Meanwhile, the sell-off in the early 1990s was driven by declining rental values and a sharp rise in vacancies caused by rising unemployment and a contraction in spending. Capital values in the UK fell by 14% in 1990 and 10.4% the year after. There is a risk that the current crisis could include elements of both downturns, which could result in values falling more than during any previous cycle correction.

Shifting spaces: change on the horizon

The length of time that the lockdowns last – and the paths that exit strategies take – are crucial in determining the outcome of the crisis. There remains considerable uncertainty – particularly for the retail and hospitality sectors – which should arguably be rewarded with higher risk premia.

As for commercial property, the surprisingly seamless transition to remote working has resulted in the inevitable predictions that the nature of work will change. The chief executive officer of a US investment bank recently claimed that the firm had proved it could operate with “no footprint” and predicted that it would have “much less real estate” in the future.1

This change will take place over time and is likely to produce winners and losers.  One example might be residential real estate: if workers transition towards a more remote style of working, this may enhance their desire to enjoy their surroundings and could boost the value of real estate in rural areas.

Investor sentiment and (still limited) pricing suggest that there will be a short, sharp downturn, before a swift recovery as tenants return to properties and pay rent. This seems an optimistic assessment of the cash-flow challenges tenants face during lockdown and the potential that they will be burdened with higher debt in the aftermath.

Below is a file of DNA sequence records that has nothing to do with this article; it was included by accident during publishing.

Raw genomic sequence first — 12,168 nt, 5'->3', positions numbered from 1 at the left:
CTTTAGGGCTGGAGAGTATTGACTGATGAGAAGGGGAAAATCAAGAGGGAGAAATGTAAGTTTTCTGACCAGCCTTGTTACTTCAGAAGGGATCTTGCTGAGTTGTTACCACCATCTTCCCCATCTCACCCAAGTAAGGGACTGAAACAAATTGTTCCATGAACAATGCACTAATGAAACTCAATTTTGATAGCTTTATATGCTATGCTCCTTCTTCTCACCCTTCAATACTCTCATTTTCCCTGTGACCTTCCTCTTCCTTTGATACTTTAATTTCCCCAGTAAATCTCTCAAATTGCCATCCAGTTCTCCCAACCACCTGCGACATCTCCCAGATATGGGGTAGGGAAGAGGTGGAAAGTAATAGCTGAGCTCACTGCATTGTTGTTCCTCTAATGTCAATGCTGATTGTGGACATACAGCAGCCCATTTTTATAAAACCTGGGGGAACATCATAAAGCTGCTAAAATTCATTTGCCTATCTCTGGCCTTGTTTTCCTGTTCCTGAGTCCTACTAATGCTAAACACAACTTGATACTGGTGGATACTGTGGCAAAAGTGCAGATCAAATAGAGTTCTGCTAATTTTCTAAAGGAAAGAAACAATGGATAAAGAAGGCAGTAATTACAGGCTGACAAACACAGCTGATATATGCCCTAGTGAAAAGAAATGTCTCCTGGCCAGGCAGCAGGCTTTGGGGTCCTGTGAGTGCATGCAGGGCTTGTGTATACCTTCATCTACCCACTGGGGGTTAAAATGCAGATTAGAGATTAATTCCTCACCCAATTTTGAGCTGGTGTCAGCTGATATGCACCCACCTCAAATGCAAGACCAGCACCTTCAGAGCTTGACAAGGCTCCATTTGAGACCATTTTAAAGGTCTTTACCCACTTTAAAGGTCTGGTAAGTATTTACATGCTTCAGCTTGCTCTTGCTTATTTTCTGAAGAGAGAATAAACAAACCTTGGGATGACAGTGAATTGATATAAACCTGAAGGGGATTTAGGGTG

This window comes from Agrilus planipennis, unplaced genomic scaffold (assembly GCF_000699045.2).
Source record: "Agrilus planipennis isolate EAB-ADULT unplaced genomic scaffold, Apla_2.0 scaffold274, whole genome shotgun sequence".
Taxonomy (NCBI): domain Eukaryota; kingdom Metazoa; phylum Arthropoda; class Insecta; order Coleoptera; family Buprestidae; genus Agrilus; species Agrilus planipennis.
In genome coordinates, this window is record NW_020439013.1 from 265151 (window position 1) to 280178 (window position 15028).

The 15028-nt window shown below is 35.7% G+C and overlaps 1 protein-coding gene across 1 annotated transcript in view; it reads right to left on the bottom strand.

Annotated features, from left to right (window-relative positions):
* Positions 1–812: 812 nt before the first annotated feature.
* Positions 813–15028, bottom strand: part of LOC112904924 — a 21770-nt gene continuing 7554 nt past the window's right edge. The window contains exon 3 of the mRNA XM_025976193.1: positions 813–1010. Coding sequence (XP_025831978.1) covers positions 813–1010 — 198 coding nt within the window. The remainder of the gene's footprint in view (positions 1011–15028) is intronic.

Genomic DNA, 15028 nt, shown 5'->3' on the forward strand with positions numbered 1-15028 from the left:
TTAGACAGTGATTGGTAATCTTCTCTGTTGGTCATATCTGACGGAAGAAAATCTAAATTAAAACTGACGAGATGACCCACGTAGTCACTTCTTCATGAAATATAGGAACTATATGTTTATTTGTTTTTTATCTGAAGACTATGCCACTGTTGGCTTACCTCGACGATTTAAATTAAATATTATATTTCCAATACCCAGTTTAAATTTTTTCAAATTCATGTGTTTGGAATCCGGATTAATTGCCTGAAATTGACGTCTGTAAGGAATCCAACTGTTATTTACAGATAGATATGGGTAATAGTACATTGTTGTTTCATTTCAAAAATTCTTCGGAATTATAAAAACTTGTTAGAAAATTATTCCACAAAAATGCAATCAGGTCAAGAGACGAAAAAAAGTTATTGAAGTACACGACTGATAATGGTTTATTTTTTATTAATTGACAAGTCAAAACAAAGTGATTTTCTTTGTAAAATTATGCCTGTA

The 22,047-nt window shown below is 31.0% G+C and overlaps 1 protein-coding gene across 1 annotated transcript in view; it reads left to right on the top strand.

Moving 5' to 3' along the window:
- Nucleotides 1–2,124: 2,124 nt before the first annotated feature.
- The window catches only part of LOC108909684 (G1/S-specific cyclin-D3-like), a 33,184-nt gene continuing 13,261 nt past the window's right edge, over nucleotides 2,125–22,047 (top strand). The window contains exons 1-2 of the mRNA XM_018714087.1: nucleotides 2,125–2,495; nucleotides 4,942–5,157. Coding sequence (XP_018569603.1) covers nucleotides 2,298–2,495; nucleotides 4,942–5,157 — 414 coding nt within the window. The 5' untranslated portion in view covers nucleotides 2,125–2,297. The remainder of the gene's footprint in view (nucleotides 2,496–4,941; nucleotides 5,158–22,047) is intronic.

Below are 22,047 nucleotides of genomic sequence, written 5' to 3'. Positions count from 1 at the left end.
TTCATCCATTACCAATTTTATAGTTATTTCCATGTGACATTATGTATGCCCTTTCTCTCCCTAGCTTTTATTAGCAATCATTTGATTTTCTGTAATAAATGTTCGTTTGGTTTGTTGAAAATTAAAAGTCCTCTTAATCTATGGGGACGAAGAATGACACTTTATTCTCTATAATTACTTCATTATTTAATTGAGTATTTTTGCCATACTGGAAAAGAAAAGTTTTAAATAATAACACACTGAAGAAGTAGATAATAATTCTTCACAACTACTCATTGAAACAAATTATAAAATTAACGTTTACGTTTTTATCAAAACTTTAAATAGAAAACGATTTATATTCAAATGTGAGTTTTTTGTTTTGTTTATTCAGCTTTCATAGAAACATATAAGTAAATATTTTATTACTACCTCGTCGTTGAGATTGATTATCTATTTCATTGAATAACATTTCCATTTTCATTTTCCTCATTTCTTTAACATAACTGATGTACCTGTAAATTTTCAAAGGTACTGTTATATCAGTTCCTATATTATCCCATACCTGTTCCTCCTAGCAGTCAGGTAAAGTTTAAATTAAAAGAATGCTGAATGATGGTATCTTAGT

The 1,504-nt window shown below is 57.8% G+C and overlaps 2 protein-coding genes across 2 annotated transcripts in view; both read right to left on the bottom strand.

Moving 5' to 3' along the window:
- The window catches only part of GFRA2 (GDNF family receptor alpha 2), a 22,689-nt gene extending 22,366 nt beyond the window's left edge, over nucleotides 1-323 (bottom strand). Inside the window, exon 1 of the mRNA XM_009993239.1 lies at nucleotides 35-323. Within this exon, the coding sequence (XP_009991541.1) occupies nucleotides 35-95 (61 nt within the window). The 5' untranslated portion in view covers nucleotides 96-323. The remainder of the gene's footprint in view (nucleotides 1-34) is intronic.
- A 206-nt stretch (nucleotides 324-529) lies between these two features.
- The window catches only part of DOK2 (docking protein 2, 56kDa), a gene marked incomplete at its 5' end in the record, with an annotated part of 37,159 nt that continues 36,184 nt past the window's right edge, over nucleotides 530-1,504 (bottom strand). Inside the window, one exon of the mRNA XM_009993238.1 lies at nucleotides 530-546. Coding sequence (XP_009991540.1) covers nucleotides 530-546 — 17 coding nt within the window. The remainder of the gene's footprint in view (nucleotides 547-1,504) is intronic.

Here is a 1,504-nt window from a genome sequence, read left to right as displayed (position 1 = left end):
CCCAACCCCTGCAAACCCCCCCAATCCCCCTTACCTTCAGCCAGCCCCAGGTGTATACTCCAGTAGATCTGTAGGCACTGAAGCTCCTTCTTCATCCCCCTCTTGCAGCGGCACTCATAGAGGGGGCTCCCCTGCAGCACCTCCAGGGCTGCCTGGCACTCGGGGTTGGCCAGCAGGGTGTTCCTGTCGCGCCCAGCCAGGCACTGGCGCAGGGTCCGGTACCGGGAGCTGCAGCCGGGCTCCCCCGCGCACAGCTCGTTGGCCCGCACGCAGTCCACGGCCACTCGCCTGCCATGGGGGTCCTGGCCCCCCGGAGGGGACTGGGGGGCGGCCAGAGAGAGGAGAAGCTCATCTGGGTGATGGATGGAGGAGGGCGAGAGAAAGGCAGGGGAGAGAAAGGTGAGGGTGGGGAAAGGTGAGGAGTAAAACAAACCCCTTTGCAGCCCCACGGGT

Asset allocation: the role for real estate  

The strident intervention from central banks suggests that policies will be looser for longer, resulting in a trifecta of lower growth, inflation and nominal and real interest rates. In this environment, assets with a higher real yield will be attractive. Like other real assets, real estate typically acts as a portfolio diversifier in the form of an inflation hedge or a source of yield.

The current crisis has – perhaps temporarily – altered these characteristics. Income and dividends seem in danger, while many real-estate assets have moved in sync with equity markets (at least in the short term). The dynamics of other real assets like infrastructure, natural resources, commodities and precious metals have also shifted in response to cash-flow concerns, while gold has fulfilled its role as a flight-to-safety asset.  

Over the past few years, investors have allocated to real estate for a number of reasons: some see it as an income generator, others a source of growth. This will likely continue and there are signs that investors have responded to the asset class in different ways during this crisis. For example, those looking for longer-dated real estate with annuity characteristics appear to be more active at the moment.

We have also witnessed a surge of investors focused on environmental, social and governance (ESG) characteristics. In particular, the governance aspect has become vital as landlords take a long-term view and recognise the rewards that come from forming partnerships with tenants. We believe that the current crisis will simply reinforce the importance of these factors. As such, it presents an opportunity for the next generation of real-estate investments to be aligned with ESG principles from the very start.

  1. 1'Morgan Stanley CEO sees a future for the bank with ‘much less real estate’, published by Bloomberg on 16 April 2020.